Propping up a branded or unbranded pharmaceutical Facebook page means running all concepts through a strict legal review process wherein, depending on the drug type, you can become extremely limited in the type of language and graphics your campaign utilizes. This process can take up to 90 days, depending on submission type.
For example, some oncology brands limit themselves to not openly state the medical condition its product — the medication — is meant to treat.
The reason for this is simple: healthcare marketing is governed by the principle of “better safe than sorry”. To protect against lawsuits, it seems as if pharmaceutical advertising is intentionally stripped bare of any concept that might imply a medication will accomplish its stated goal. It’s the reason every pharma ad you watch is couched in vagueness rather than directness.
Mulder is right. No government agency has jurisdiction over the truth, yet the FDA makes it critically hard to market to consumers via social platforms directly with intent and purpose.
4. Branded vs. Unbranded
You might have noticed that I have been using the terms branded and unbranded in terms of creating a pharmaceutical Facebook page. Due to oversight by aforementioned FDA regulations, healthcare companies are limited in how they can market their products to consumers and patients. A quick example of one of these regulations is fair balance.
“The FDA should make clear that the fair balance requirement for DTC ads prohibits only ads that convey a deceptive impression of the risk and benefits from the overall presentation of information, rather than those that fail to achieve a mechanistic balance between risk and benefit information because they do not present such information with identical emphasis.” — Source
Within DTC advertising — direct to consumer — the regulation of fair balance specifically directs advertising efforts of healthcare products to present an “accurate and fair assessment” of both the risks and the benefits of a medication.
“[T]he presentation of true information relating to side effects and contraindications is comparable in depth and detail with the claims for effectiveness or safety.” — Source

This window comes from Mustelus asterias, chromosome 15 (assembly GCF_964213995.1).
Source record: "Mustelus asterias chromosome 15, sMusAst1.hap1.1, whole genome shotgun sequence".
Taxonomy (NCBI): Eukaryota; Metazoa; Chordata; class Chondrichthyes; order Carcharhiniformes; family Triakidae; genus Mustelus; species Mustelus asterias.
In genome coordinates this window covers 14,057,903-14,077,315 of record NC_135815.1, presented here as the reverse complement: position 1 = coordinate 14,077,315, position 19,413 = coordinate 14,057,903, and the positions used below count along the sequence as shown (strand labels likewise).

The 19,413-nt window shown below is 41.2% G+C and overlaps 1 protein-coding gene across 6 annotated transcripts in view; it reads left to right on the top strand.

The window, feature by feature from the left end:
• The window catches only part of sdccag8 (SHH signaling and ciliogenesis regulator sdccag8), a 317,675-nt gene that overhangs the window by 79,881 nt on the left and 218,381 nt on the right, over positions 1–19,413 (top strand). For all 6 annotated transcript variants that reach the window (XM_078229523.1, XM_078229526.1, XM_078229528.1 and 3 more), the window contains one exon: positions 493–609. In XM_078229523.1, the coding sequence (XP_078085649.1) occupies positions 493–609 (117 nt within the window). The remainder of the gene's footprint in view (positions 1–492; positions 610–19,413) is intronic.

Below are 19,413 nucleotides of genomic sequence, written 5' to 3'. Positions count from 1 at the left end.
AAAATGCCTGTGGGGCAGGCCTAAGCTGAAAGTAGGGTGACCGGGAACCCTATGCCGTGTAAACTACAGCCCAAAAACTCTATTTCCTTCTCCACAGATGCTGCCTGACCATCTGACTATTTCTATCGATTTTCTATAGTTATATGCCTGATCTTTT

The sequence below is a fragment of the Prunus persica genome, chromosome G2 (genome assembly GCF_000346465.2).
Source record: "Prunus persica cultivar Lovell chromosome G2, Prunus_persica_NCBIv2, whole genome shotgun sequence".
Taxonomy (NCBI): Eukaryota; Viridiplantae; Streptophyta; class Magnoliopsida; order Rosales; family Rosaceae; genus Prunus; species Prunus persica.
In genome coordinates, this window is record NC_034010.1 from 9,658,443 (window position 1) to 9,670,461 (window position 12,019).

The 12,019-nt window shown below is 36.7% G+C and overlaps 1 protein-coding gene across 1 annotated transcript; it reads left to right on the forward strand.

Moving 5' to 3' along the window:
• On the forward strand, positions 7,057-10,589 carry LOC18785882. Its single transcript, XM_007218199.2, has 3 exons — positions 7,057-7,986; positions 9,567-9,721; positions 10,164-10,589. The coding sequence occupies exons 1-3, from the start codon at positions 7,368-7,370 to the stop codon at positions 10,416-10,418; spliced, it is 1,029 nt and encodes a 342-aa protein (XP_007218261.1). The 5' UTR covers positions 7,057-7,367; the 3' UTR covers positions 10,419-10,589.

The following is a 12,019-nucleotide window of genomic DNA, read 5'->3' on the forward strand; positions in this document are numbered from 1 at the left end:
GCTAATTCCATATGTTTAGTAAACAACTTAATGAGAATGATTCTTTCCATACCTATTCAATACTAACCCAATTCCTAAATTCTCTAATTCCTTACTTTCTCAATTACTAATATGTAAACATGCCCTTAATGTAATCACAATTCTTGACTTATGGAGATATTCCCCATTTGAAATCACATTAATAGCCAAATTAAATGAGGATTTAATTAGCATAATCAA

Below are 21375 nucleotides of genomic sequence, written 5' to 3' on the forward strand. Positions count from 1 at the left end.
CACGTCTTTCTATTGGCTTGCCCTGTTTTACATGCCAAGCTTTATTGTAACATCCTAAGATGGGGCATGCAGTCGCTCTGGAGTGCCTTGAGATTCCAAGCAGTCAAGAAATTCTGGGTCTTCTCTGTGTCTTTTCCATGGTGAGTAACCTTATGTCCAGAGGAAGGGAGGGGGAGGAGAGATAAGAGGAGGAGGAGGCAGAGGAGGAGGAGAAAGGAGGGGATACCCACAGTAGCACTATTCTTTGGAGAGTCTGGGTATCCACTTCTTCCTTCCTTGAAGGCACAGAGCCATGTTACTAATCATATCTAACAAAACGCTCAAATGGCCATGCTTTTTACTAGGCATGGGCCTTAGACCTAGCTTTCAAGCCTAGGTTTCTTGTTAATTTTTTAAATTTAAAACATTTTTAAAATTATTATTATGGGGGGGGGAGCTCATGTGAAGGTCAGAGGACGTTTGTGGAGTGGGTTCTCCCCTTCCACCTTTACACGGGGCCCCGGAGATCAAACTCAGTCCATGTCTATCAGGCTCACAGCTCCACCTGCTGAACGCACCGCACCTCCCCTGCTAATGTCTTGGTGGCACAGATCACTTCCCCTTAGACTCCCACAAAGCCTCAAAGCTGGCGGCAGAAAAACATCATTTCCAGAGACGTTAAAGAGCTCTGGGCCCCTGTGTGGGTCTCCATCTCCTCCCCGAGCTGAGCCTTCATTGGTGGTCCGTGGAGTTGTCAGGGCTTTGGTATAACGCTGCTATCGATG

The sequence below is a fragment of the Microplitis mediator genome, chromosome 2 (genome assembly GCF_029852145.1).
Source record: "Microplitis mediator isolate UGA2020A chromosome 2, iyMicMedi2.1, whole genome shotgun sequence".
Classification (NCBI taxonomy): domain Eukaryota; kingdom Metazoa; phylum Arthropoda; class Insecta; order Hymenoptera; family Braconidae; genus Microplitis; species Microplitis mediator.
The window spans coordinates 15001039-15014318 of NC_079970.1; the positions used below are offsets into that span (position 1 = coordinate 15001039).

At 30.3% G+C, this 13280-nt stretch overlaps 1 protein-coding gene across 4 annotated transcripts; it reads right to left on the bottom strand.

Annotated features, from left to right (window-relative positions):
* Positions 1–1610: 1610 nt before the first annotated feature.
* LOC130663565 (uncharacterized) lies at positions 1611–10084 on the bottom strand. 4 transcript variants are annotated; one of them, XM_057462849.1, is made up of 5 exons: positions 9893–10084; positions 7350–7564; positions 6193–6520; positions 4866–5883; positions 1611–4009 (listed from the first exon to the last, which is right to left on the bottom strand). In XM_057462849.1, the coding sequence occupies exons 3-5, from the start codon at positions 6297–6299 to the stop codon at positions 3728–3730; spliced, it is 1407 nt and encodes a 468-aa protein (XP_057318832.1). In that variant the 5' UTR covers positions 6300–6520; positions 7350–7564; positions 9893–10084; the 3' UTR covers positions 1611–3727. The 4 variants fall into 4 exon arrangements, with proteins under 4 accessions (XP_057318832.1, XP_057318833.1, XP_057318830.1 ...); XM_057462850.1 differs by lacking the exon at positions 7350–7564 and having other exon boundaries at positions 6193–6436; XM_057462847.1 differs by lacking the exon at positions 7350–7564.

This is the reason for having a branded pharmaceutical Facebook page as well as an unbranded pharmaceutical Facebook page.
Within the branded page, the moment the branded medication name is mentioned with the condition it treats, all advertising from that moment forward must go out of its way to present:
- The benefits of a medication
- The side effects of a medication
- All medication ISI data — important safety information
- All black box warnings of a medication
Within a branded space, advertising must adhere to FDA fair balance regulations. This is the reason why anytime you visit a branded pharmaceutical Facebook page, the messaging and visuals are purposefully neutered to ensure against any perceived or unintended medication benefits or consequences.
Make no mistake about it, fair balance guidance regulations make advertising a branded medication tough, yet the laws are in place for a very good reason.
Conversely, the unbranded Facebook space allows for more leeway in content (messaging, visuals, dos and don’ts). Since an unbranded Facebook page does not specifically mention a branded drug name advertisers have more leeway to utilize language and visuals that deeply educate the patient on a condition, treatment options, and benefits of one treatment type vs another, etc.
It should be noted — even though the unbranded space is easier to advertise within because the FDA does not review unbranded sites, pharma companies still impose self-oversight. The unbranded space does offer more room to operate, yet it isn’t the wild west.
So Why Does This Matter?
Before your client asks for a Facebook page, the question of branded vs unbranded needs to be asked. If a specific strategy and goals to accomplish that strategy cannot be determined, one or both might not be the best idea. Just because Facebook and other social platforms exist, doesn’t mean they are the best tactic to meet a goal.
5. Can You Keep it Going?
Lastly, and this applies to any Facebook page regardless of industry: can you keep it going over an extended period of time? Moreover, can you keep it fresh, interesting, useful, and engaging to both your target and unintended audiences during that time?
This is really where long-term planning and strategy come into play. Before propping up a social media platform for the hell of it, you need to ask yourself and your clients if there exists enough interesting content to keep the channel fresh, and, most importantly, if that fresh content can continue to support the overarching and shifting goals of your brand.
If the answer is “no” because you can’t build a strategy for the platform that ladders up to short- and long-term brand goals, there is no reason to maintain a social platform like Facebook, YouTube, Twitter, or Instagram. In the long run, it will only hurt your brand as a soon-to-be-forgotten island sitting out in the ocean of advertising materials you once thought to be a great idea.
It’s Just a Facebook Page. Why Do You Need Strategy?
For all the reasons mentioned above and more, before you think about propping up an unbranded or branded pharmaceutical Facebook page, you need a strategy.
Without one, you will fail.
Thanks for taking the time to get this far. If you liked this content, you might like “Unpalatable Truths in Drug Advertising” by Reg Manser, “How the Integration of AI Into the Work Place Will Power Positive Health” by Carl Frederique and/or “Why Caregivers Flock to Facebook” by Elizabeth Elfenbein